When couples divorce, they know they need to sort out a financial settlement and selling the family property may form part of that.
This could have tax implications for couples, particularly in light of recent changes to capital gains tax (CGT) relating to the sale or transfer of property or other assets such as company shares.
- When capital gains tax doesn’t apply following the sale of the family home
The sale of the family home is generally covered by a relief known as Principal Private Residence Relief (PPR) so that you pay no tax on any gain. However, if you sell more than 9 months after you moved out of the property, CGT applies. This is half the leeway granted before April 2020.
This situation arises quite commonly, when one spouse moves out and the couple spend a while letting the dust settle, or negotiating terms, or simply finding a buyer, before the house can be sold.
If you transfer the property from one spouse to the other, there is no trigger for CGT if the transfer takes place within the year of separation, but after that year CGT can potentially apply, so be aware of the 9-month rule and the application of this tax to other assets such as holiday homes and rental properties.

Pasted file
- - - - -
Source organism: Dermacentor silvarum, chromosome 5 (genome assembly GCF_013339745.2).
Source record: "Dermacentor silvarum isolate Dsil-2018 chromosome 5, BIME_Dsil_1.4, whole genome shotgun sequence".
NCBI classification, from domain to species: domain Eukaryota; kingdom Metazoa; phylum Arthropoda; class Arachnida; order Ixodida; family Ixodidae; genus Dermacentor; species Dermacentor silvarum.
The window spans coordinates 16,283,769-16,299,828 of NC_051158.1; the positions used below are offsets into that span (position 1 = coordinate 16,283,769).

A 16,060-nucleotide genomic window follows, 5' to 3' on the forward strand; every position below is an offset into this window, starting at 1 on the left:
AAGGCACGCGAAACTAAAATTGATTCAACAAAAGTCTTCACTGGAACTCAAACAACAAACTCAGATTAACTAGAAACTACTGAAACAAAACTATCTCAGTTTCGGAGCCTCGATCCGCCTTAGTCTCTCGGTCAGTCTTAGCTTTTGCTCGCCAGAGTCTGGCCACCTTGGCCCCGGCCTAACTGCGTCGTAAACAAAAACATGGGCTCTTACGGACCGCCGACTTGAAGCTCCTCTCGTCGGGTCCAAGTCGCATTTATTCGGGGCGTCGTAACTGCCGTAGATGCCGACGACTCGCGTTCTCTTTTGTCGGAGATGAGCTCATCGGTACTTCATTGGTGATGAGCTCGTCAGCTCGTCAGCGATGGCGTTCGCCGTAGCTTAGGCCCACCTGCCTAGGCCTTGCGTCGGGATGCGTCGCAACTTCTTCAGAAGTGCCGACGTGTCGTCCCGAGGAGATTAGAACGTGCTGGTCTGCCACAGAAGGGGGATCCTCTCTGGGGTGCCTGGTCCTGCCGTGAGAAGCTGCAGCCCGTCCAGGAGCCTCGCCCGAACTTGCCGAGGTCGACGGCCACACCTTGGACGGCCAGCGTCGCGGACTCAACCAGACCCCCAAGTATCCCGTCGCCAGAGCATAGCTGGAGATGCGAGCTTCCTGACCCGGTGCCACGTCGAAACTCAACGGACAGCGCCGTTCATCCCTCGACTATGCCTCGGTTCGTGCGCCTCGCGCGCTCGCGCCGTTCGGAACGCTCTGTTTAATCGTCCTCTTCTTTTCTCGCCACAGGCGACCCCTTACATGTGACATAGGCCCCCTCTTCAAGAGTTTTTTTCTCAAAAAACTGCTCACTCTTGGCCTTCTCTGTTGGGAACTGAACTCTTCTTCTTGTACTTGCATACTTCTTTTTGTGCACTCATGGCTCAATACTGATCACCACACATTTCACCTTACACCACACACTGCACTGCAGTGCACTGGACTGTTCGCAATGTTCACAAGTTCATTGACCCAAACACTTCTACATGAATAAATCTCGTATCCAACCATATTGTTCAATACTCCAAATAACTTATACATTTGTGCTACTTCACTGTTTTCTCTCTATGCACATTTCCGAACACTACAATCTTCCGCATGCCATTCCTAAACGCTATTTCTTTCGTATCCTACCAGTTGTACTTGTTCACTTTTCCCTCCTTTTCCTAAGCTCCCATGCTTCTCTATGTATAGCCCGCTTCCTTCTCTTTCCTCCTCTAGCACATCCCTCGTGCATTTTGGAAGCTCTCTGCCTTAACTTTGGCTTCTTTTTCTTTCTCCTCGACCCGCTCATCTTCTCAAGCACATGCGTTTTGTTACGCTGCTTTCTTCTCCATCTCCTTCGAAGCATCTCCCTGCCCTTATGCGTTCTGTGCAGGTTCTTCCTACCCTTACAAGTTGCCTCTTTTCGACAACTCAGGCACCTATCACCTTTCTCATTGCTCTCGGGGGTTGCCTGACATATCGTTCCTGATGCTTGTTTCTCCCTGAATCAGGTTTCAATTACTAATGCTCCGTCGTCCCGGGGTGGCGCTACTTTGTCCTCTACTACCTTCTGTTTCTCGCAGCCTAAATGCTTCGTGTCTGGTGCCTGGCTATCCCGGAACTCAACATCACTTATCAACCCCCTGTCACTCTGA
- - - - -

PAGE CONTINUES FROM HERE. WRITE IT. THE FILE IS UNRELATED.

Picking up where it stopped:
- Payment deadline for CGT
CGT is now paid 30 days from the date of the relevant sale or transfer, a very much shorter timescale than before.
People need to factor in this liability to any settlements, not just to ensure the figures are fair, but also to be certain the funds are available when the tax has to be paid.
- Business Asset Disposal Relief (BADR) – formerly Entrepreneurs’ Relief
The introduction of BADR has substantially reduced the lifetime limit for what was Entrepreneurs’ Relief from £10m to £1m, allowing disposals up to that limit to be taxed at the favourable rate of 10%. This is relevant in many divorce situations where there is, for example, a family company whose shares are being transferred from one party to the other after the year of separation or if the shares are being sold.
- Stamp Duty Land Tax
SDLT, more commonly known as Stamp Duty, doesn’t generally apply to a transfer made pursuant to a divorce court order, but it is worth bearing in mind that if one spouse moves out of the family home and buys another whilst still owning a share in that home, or indeed in any other property, Stamp Duty at a much higher rate (an additional 3% of the value of the property) may well apply, and specialist tax advice should be sought.
- Inheritance Act Tax (IHT)
IHT is not usually a problem in a divorce situation, but again care must be taken if an asset is being transferred into a trust or if a party is domiciled outside the UK.